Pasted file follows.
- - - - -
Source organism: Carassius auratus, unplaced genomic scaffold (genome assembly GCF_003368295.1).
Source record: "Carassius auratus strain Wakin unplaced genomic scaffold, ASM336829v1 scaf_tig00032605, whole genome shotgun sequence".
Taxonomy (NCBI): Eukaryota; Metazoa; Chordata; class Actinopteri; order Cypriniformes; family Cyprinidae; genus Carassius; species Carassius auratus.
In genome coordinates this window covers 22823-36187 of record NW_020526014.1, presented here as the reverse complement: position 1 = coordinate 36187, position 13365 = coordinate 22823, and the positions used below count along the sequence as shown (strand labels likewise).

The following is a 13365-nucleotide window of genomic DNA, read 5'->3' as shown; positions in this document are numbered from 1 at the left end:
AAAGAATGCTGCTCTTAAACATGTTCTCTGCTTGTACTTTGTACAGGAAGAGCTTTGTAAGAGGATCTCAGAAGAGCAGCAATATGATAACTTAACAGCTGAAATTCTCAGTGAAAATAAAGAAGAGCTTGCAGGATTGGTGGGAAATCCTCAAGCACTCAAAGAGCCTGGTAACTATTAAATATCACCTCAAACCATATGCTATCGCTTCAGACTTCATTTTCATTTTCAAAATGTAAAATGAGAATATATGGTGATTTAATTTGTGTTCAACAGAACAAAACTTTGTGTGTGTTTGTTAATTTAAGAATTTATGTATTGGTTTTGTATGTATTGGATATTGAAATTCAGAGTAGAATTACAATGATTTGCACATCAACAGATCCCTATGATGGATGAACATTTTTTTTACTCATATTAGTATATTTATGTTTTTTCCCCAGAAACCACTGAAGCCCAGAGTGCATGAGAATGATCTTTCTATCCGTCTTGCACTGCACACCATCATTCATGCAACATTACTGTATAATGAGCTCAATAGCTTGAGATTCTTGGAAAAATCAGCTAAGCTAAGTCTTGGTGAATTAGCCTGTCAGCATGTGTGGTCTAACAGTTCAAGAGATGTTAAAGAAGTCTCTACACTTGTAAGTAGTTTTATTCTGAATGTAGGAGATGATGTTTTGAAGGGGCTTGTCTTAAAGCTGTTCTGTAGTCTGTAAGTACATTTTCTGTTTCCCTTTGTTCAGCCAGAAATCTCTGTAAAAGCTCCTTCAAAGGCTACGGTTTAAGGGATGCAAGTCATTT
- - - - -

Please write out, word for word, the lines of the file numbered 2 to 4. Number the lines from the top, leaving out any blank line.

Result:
Source record: "Carassius auratus strain Wakin unplaced genomic scaffold, ASM336829v1 scaf_tig00032605, whole genome shotgun sequence".
Taxonomy (NCBI): Eukaryota; Metazoa; Chordata; class Actinopteri; order Cypriniformes; family Cyprinidae; genus Carassius; species Carassius auratus.
In genome coordinates this window covers 22823-36187 of record NW_020526014.1, presented here as the reverse complement: position 1 = coordinate 36187, position 13365 = coordinate 22823, and the positions used below count along the sequence as shown (strand labels likewise).